NSR
11-01-2011, 19:08
Our class was Fisher 3, joined 7 November 1946. Of the four classes that started that week, three were stokers and one was cooks. Our Training PO used to threaten us that if we didn't pass out properly we would be remustered as cooks. Judging by my later culinary efforts on a canteen messing boat, it might have helped. Sadly my father died while I was on Christmas leave and was granted extra leave to attend the funeral. As a result I missed the Class photo but I do have the guard photos from the passing out parade. I'm second from the left in the rear rank - you can just see the top of my hat.

The other photo was taken just before a run ashore. I'm front left and 'Wiggy' Worral is next to me. Back row right is Thompson but I have forgotten the others and didn't note their names on the back.

Ken

Gordon Brown
29-11-2011, 12:08
HMS St George , Isle of Man . My father John Harbin Brown ( Jack ) did his training to be a telegraphist here then went on to be a crew member on the submarine HMS Tantalus

Gordon Brown
29-11-2011, 12:13
Found this in the ditty box. It is my class at the passing out parade performing guard duties. Me and Wiggy are at the back and have our rifles at slightly the wrong angle. Luckily the Class PO had his back to us and didn't see it so we wern't given a rollocking. That was the last time I had to wave a rifle about for several years.

Ken

Was this in the Isle of Man or Gosport as there were two St Georges ?

Fairlead
29-11-2011, 15:36
There was of course another one in the 1960'/70's - HMS St GEORGE, the SD Officers School at Frazer Gunnery Range Eastleigh.

Gordon

Wellbran
29-11-2011, 18:44
My Father went to St George Isle of Man from Ganges, as what I understand because the signal and Radio boys were moved there as they did not want those trained to get bombed by the luftwaffe before they had a chance to get drafted. I think approx He went there just before joining HMS Exeter at Plymouth, so that would be about 1940?...ish.

NSR
29-11-2011, 19:40
Gordon,

It was the Gosport one.

Ken

siggy63
08-02-2012, 20:14
Excellent Photos - just goes to show the best guards are made up of Comms Ratings LOL

Thanks
Danny

fleetchief
07-04-2012, 03:46
Originally a small fishing village, Gosport grew by the mid 19th century into a major military and naval town. Forton Barracks was completed in 1807 and was the home of the Royal Marine Light Infantry from 1848 until 1923. From 1927 until 1965 it was the home of H.M.S. St Vincent Boys' Training Establishment. The Royal Navy moved out in 1968 and the site was used as a Sixth Form School, later to become St Vincent College. Gosport Barracks (New Barracks and later St George Barracks) was completed in 1859 and housed several Army Regiments until 1941 when the barracks became the responsibility of the Admiralty and renamed H.M.S. Victory IV and then St George. In 1947 the Army were back in the form of the 3rd Royal Tank Regiment and the buildings were renamed St George Barracks. The last Regiment, which took up residence in 1971, was 20 Maritime Regiment, Royal Corps of Transport who in turn moved out and the buildings became surplus to requirements in 1991. St George Barracks has been sold to developers and has now been redeveloped as a housing complex.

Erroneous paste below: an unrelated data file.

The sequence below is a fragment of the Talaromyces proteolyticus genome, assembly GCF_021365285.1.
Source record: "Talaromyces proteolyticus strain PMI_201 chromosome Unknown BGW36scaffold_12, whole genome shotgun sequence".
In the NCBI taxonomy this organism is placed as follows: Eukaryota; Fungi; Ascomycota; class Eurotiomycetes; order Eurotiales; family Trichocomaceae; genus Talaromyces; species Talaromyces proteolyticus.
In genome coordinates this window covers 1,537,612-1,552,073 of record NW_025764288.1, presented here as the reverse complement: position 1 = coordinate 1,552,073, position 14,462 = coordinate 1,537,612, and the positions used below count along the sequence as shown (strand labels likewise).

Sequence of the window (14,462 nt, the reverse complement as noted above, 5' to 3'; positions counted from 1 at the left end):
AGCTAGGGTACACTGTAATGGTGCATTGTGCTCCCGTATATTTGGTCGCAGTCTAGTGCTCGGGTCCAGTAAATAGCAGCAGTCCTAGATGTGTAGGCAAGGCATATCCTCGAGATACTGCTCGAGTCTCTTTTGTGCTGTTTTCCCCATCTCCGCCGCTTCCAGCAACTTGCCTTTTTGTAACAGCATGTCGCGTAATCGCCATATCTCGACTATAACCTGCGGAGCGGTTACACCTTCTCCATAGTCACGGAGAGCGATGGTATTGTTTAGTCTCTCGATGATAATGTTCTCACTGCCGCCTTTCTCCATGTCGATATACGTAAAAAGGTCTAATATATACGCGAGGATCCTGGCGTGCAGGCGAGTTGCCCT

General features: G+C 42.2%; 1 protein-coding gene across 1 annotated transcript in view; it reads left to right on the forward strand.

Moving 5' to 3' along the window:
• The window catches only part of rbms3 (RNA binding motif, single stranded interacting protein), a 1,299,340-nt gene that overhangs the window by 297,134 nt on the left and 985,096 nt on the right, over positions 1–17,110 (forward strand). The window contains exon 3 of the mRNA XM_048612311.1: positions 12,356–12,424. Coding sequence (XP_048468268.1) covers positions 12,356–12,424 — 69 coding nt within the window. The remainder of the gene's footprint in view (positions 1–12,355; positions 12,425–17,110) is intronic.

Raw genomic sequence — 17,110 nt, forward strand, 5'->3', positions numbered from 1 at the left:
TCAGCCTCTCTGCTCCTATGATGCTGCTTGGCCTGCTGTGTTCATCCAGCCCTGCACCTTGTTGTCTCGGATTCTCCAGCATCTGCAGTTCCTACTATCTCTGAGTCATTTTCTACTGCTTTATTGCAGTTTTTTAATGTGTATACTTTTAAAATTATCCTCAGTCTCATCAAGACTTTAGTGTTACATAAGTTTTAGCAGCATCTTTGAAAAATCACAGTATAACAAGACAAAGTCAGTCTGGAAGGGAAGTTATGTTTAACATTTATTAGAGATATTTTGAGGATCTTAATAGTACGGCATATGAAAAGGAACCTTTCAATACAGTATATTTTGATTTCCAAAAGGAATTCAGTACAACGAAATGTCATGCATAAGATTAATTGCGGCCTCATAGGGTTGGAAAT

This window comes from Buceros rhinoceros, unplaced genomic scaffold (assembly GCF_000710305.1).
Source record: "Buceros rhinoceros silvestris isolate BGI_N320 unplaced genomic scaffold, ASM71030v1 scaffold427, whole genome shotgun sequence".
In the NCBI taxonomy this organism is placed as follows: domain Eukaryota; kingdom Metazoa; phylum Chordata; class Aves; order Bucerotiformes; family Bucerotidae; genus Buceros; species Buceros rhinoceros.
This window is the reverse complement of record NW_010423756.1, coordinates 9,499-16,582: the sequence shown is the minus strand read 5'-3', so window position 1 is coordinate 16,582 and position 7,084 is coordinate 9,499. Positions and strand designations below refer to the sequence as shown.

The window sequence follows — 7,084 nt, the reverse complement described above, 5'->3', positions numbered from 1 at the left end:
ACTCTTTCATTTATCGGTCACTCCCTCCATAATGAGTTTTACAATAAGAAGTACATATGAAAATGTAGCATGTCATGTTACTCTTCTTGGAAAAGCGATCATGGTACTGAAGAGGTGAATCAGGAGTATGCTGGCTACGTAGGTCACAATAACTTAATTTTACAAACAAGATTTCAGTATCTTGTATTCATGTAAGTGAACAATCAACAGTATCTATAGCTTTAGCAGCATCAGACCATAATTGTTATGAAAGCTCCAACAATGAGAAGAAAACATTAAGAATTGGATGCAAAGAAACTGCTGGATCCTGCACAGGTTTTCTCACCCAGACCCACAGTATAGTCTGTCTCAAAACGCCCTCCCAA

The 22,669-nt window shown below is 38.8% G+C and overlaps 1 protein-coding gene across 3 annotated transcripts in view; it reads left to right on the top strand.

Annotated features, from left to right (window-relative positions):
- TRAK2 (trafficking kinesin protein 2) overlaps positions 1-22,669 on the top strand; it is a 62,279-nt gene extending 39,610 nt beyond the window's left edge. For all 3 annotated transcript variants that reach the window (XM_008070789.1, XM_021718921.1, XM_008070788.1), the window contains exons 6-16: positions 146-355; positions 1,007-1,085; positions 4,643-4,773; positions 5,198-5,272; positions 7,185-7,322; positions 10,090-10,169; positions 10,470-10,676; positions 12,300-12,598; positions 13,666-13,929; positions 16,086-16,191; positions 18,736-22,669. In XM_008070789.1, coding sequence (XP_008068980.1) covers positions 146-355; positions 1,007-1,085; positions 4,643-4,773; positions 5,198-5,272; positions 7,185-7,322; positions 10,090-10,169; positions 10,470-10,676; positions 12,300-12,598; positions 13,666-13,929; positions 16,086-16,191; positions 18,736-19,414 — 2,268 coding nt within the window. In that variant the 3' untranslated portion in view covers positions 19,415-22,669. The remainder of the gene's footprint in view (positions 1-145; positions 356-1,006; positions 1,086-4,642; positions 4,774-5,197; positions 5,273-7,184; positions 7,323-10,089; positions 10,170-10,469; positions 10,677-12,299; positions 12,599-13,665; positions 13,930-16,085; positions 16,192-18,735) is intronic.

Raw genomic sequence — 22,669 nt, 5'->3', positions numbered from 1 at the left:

Thanks to the Gosport Society web site.

While I was the CREA on Eskimo, in the early 70's, I slapped in to do the "Small Boat Handling Course" (still have all the handouts!) because I was a Sub-Acqua diver. Much to my amazement instead of being run by the Navy, at somewhere like Whale Island, it was run by the Army at St. George's Barracks.

Those members that have seen it, will notice one peculiarity. The main block is 2 story with a verandah running all around the second storey. Apparently two barracks were being designed, in Bath, one for Gosport and one for the Army in India. Due to a clerical error the Gosport Barrack drawings were sent to India and the India Barrack drawings were sent to Gosport. The result was that the builder in Gosport built a lovely barracks designed to let the cooling breezes flow through. I was told by the WOII in charge of the course, that somwhere in India there is a lovely "British" barracks.